“Da! Da!” Rosie’s demanding yelps carried over the din of the movers’ grunts and footfalls.
The toddler was currently imprisoned within a travel cot in the middle of the living room so John, along with three muscled 20-somethings, could finish clearing the boxes and furniture from the house into a moving van without having the curious one-and-a-half-year-old under foot. The cot not only corralled Rosie, but several of her toys, books and stuffed animals, all meant to provide entertainment. However, after about 15 minutes, Rosie’s attention span was at its limit, as was her patience, and she was making her displeasure known in a very loud way by not only squawking at John, but also dumping items over the side of the cot.
“Whoa there, Miss,” John lunged and stretched out his arm to barely catch a large book as Rosie heaved it over the side. John deposited the book gently onto the floor and kneeled down so he was at Rosie’s eye level.
Delighted, she grabbed his face with her tiny hands and proceeded to mouth at his chin. John giggled then peppered her face with noisy kisses, eliciting squeals from the child.
Then, the little girl watched as John rose gingerly, letting out a soft moan listening to his knees crack as he straightened them.
“Your Daddy is an old man,” he confided in the small girl, staring at her with a melancholic expression, while running his hand over her curly blonde head. But her attention toward him had already waned, and she gripped the side of the cot and peered curiously as a large box with legs trotted by.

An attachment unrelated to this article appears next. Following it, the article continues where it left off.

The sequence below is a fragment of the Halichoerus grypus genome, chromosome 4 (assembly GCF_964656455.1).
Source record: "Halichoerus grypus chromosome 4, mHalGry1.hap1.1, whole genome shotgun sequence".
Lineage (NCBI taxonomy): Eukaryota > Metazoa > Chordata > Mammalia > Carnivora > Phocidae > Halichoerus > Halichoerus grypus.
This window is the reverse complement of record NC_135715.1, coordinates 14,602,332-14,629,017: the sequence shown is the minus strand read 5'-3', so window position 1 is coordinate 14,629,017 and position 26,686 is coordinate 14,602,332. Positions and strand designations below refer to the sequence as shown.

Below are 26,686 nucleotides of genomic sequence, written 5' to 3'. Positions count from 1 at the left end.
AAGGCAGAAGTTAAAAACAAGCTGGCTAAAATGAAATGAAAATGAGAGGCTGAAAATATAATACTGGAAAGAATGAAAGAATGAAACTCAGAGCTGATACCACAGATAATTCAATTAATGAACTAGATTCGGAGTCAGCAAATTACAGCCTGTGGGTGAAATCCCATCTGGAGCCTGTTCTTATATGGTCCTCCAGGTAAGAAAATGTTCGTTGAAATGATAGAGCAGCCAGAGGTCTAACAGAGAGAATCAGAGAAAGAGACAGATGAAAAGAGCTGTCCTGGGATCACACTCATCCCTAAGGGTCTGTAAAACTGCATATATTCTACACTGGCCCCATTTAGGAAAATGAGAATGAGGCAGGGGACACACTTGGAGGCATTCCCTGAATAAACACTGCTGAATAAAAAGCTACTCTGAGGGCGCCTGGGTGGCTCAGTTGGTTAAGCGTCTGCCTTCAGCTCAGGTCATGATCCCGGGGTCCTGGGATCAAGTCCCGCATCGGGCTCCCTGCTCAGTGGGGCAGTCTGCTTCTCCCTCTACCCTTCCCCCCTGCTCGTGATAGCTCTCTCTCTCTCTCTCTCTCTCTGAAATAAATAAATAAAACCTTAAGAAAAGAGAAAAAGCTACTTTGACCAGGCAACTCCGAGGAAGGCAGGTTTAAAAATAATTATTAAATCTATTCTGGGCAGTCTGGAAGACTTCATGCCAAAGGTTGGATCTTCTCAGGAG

“This should be the last of it, Dr. Watson,” a young voice emerged from behind the box.
“Thanks, Terry,” John answered. “If you want to come back in a minute and pick up this cot and bag, I’d appreciate it.”
“Sure thing,” came the reply. “Then we’ll go ahead and meet you at the new address.”
“Sounds good,” said John. Then, he leaned over to start placing items from Rosie’s cot into a large bag. It eventually turned into a type of game, with Rosie pitching blocks and books into the bag one by one.
Watching her, John remembered a time not long before, when he would have just hurried the process along and dumped all of her toys into the bag and have been done with it. But life experiences had caused a change in him and he was learning to slow down and experience the little moments, especially with his daughter.
Rosie was growing and evolving every day and he had already missed so much of her short life because of well … circumstances. He didn’t want to miss any more of it. Guilt. Fear. Self-loathing. They all stood at the back of his mind, being annoyingly repetitive, and reminding John that things could be taken from him in an instant, so he’d better make every moment count.
In fact, it was guilt, fear and self-loathing that had put into motion a few months ago, the thoughts and actions that had led to this day—moving day. It had seemed absurd at first. After all, things had finally settled down after the events of Sherrinford. He and Sherlock were going on cases again. John had found a reputable sitter for Rosie and was working as a GP. Things seemed to be headed in an upward trajectory.